On the other hand in contemporary society, being found by a good man does not come easily (yes ladies, not ‘finding’, because men ‘find us’); I specific ‘man’ here because men have conventionally been the ones to propose marriage). I am unsure of other racial groups, but in black communities women always complain that there is a scarcity of educated, ‘prime’ black men to pick from for women who value education or generally a man with a good head on his shoulders. As an educated woman myself, I have expectations of being found by an educated man. The educated, successful black men are well aware of their scarcity and often exploit how sought-after they are. So one might find that a man may tick the relevant boxes on a woman’s “wish-list”, but because he recognizes his appeal and is abusing this knowledge, he may be arrogant, a womanizer, or just generally be unfavorable. The other reality is that a lot of black successful men (whether it be in sport, specialized business fields or the corporate arena) often marry outside their own race. This is no problem of course, because racial integration and unity is key to human advancement; however it does narrow the pickings further for black women seeking black men specifically, as their ideal husbands. This therefore explains, to an extent, why women, and particularly successful women, may struggle to get married and is something worth thinking about.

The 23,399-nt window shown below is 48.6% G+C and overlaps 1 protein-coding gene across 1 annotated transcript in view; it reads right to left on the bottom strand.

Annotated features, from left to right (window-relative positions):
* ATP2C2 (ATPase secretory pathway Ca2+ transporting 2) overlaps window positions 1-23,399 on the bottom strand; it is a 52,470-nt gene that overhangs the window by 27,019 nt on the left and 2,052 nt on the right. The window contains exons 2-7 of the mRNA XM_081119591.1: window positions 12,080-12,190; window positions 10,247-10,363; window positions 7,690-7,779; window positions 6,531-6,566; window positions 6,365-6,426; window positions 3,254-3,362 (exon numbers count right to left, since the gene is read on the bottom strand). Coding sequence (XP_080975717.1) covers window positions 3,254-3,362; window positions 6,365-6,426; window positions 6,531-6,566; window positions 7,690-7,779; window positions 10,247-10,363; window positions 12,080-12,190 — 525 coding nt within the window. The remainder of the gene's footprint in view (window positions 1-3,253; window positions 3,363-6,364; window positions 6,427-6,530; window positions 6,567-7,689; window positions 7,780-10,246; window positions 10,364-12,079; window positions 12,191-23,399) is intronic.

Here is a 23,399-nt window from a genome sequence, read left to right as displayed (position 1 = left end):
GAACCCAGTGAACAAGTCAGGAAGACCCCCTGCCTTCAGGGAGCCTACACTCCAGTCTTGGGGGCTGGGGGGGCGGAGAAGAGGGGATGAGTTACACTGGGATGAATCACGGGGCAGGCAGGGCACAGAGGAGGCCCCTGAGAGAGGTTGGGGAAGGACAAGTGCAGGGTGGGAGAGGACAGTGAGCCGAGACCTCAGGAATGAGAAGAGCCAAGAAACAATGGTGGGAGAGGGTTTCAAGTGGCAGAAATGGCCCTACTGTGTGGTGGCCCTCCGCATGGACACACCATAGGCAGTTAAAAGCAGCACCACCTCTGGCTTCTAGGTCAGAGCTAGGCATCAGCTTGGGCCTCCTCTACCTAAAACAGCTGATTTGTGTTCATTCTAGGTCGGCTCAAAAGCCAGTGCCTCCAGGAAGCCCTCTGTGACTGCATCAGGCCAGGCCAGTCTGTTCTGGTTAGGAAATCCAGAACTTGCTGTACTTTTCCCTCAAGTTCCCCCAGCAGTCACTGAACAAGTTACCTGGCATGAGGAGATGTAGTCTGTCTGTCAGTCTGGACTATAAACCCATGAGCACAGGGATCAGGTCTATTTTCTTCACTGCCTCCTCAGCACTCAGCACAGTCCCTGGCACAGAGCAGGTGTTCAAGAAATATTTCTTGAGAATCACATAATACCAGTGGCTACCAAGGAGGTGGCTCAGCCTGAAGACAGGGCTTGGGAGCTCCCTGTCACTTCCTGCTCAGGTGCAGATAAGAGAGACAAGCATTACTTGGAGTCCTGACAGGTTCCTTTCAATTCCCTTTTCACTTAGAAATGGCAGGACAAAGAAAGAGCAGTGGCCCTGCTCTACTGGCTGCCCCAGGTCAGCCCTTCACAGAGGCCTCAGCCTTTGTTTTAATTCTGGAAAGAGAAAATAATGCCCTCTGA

To address the issue of marriage being ‘A LOT!’ I quietly cackle because again, ‘A LOT’ is relative to each individual. My ‘A LOT’ may not be the same as your ‘A LOT’. So while she may cherish things like having someone to cook/clean/’live’ for on a day-to-day basis, (which is admirable), not everybody who isn’t being domesticated with their partner or in a full on live-in situation is miserable or lacking ‘A LOT’. ‘A LOT’ for single people may be their careers, their pets, family, friends, and a healthy social existence. Marriage may present the same things but in different quantities. My married friends cannot spend the whole night out on a girl’s night simply because they respect their husbands, and I respect them enough to be fine when they have to leave. However, it would be unfair of a married friend to judge me for staying out all night if I wish simply because she cannot. People need to accept that situations are different and recognize that before one gets married, one is living the single life; some unhappily, others very happily. A blanket judgement cannot be made on the happiness or lack-thereof of singles because they do not have a wedding band on their finger. Marriage is admirable and wonderful for those that can make it work. It is very much something worth aspiring to. But one should not grow a big head because the stars-aligned correctly and allowed one to meet the right partner and get married. People are unmarried for various reasons which need to be respected, and those who are married need to realize that one’s worth isn’t wholly encompassed in being married, which is to say that singles are whole and complete beings, regardless of a husband or wife.